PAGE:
December 4th and 5th are only two calendar days out of a total 365.
What can one achieve in a mere 48 hours?
More than you can imagine, if you put your mind to it!
The seminar “Bridges to New Beginnings” was organized by the Partnership between the European commission and the Council of Europe in the field of youth and had the following aims:
- To develop a better understand of young refugees and migrants’ situation and how
different sectors work with this group
- To create a space for mutual understanding and synergies among different actors
- To disseminate and learn from good practices of cross-sectoral cooperation pertaining to the topic of young refugees and migrants
- To identify gaps in intervention for further planning and development in different fields.
The first day began with an inspiring panel discussion by several inspirational speakers who run refugee-led organizations; they shared their stories, touched our hearts and inspired us to kick start the conference in a goal oriented and energetic outlook hoping to establish concrete outcomes.
Shortly after, a discussion about the book “Between Insecurity & Hope” was led by its editor and authors. A discussions cafe was installed and participants were able to engage in discussion about topics related to unaccompanied minors, challenges facing them, the importance of holding states accountable to the human rights they promise to govern and protect in addition to discussions relating to the importance of partnerships to support refugee integration.
Lunch came after, but it was not a regular one. It was spiced with a testimony about social inclusion and human rights in Flanders and it left everyone inspired or empowered.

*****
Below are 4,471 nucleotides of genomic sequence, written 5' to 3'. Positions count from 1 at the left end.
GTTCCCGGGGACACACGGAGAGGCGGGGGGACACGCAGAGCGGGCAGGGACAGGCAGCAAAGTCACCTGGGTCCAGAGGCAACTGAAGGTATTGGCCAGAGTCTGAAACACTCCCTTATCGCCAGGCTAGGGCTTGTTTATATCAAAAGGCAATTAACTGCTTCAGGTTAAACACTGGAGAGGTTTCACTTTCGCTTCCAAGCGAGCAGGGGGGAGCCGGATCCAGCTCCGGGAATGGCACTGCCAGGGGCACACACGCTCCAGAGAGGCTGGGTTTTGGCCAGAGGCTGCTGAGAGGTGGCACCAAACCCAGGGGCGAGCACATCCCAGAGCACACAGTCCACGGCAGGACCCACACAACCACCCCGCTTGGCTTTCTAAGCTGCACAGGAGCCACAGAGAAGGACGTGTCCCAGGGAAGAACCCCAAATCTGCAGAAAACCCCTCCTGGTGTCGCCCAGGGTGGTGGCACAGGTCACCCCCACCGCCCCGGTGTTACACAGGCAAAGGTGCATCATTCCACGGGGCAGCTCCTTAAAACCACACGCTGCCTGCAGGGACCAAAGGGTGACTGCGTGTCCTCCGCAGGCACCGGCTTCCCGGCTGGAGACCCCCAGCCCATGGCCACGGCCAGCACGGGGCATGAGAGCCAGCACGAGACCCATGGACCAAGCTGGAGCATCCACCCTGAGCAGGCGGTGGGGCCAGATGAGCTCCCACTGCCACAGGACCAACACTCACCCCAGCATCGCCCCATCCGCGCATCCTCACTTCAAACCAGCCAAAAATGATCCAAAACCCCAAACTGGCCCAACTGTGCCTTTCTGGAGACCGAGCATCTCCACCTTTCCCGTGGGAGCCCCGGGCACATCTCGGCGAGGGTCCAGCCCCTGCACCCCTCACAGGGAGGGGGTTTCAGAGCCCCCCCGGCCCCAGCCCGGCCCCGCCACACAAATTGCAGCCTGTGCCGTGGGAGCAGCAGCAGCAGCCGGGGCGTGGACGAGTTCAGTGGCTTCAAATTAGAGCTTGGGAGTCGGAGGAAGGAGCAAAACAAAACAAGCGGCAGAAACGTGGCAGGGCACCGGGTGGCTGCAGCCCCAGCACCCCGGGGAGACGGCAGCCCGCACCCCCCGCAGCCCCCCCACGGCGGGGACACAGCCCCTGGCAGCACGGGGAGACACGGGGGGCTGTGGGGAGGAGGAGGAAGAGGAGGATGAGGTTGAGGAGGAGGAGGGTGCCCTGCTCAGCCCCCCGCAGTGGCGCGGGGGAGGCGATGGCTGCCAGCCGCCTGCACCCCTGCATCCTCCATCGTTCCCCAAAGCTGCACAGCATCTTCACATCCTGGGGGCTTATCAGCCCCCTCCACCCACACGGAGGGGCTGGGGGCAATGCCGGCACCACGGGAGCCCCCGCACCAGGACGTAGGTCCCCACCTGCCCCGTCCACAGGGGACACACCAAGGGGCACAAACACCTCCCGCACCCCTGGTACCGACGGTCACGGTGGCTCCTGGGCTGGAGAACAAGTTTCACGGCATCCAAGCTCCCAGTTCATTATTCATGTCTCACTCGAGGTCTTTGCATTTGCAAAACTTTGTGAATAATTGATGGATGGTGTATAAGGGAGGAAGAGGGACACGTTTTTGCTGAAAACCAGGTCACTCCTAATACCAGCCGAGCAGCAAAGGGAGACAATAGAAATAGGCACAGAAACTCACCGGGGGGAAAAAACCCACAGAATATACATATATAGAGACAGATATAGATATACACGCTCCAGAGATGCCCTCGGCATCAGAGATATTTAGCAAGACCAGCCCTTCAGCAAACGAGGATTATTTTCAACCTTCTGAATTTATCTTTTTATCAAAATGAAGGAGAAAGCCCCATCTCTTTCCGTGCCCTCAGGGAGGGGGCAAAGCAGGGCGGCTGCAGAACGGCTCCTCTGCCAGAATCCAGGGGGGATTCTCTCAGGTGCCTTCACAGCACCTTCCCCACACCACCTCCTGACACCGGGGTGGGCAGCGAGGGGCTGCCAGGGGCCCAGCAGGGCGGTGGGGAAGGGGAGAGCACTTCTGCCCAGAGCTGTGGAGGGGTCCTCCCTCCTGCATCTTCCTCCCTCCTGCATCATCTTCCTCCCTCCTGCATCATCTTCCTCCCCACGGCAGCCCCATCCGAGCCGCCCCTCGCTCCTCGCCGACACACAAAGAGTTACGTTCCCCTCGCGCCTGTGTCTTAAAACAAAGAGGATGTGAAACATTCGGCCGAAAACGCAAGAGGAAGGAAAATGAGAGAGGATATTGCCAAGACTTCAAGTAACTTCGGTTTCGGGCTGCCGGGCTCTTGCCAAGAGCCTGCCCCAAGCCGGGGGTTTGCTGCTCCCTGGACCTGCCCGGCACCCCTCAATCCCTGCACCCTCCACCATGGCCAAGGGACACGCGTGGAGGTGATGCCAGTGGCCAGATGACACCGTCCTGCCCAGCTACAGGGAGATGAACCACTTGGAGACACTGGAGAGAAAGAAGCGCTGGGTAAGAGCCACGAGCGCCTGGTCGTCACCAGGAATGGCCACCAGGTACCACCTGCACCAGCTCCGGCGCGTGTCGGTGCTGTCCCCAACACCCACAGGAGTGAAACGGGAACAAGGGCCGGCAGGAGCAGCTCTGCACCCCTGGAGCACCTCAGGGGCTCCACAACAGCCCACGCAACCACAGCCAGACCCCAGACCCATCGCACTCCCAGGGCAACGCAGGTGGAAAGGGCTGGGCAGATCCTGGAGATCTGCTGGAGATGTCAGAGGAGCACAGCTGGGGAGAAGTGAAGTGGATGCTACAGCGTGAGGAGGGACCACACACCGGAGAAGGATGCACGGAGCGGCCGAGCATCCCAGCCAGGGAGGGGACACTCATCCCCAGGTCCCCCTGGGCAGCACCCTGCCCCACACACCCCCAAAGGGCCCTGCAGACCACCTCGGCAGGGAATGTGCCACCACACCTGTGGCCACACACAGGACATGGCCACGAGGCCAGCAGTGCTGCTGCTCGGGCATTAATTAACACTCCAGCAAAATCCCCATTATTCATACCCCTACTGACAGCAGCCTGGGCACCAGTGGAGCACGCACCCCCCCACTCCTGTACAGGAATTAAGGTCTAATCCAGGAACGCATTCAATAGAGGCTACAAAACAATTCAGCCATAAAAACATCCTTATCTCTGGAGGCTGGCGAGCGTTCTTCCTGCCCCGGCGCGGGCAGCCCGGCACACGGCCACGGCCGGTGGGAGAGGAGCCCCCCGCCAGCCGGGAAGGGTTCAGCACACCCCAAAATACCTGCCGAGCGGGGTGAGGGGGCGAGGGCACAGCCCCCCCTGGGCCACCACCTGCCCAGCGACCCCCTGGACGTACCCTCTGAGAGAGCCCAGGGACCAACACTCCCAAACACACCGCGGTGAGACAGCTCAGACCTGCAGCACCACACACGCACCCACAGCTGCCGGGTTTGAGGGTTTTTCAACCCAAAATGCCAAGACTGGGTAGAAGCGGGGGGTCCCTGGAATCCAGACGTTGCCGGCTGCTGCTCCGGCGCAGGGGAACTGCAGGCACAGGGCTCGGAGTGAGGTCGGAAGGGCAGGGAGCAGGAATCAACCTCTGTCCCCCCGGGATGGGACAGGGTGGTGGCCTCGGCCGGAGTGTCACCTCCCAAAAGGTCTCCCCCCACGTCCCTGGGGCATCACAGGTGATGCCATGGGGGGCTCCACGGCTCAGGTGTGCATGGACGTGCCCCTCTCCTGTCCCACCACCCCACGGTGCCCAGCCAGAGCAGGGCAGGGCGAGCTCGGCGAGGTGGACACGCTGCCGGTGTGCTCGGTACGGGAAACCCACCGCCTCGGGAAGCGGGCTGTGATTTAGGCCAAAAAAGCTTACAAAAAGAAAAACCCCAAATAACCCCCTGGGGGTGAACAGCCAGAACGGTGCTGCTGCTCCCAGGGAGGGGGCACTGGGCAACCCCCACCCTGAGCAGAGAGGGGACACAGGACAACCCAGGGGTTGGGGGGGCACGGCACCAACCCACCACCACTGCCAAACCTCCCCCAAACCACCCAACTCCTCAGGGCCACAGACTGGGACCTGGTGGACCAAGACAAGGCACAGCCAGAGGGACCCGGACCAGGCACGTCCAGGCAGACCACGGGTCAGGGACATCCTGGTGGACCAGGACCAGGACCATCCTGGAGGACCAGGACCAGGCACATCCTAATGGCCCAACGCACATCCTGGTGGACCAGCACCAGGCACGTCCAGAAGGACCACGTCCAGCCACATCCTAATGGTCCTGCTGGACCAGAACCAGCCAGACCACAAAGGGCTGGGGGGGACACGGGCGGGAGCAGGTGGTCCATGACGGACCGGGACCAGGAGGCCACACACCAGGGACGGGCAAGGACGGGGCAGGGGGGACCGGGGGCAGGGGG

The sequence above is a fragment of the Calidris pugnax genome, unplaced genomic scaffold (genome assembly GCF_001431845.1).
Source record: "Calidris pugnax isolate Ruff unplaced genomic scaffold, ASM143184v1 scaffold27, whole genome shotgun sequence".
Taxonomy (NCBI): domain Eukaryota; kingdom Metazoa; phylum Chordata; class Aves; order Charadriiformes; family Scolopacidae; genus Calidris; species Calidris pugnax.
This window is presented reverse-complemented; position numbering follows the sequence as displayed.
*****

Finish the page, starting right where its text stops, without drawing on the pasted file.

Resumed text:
The discussions in the morning set the mood of the day to help the participants prepare for the afternoon simulation activity: a recruitment of multi-stakeholders to collaborate and establish a plan for migrant integration in an imaginary country. Laughs were echoing in the room at times and at others, the tension would skyrocket due to stress about the difficulty of certain situations faced; either with the legislating body, media or even the executive bodies of the state. The simulation ended with presentations that suggested concrete solutions and each group had different innovative ideas that made everyone learn distinct significant techniques that could make cross-sectoral collaboration successful.
And that is how day 1 ended.
Day 2 began with a panel discussion which IFMSA was invited to be a part of. The panel discussed recent EU strategies and policies affecting the lives of young refugees and migrants. IFMSA stressed the importance of shifting the health sector from a sole emergency preparedness response to an inclusive one that is not independent of national health services and which caters to chronic diseases, including mental health disorders.
The rest of the day was spent discussing advocacy tools to protect the rights and lives of young refugees and migrants. Sessions about extremism, hate crimes and how to prevent them, current youth policies and plans in the Council of Europe were discussed, in addition to many more.
One thing that is for sure, is that the seminar achieved so much more than the above mentioned goals. In just two days, friendships were built, a friendly and safe environment was established for everyone to voice their input and a long-lasting will and plan of cross-sectoral collaboration was initiated between a group of extremely motivated and passionate youth workers aiming to better the conditions and alleviate the pains of young refugees and migrants.
To summarize the seminar in one sentence, I will use a statement one panelist mentioned on the first day: “diversity is a fact; inclusion is the choice”.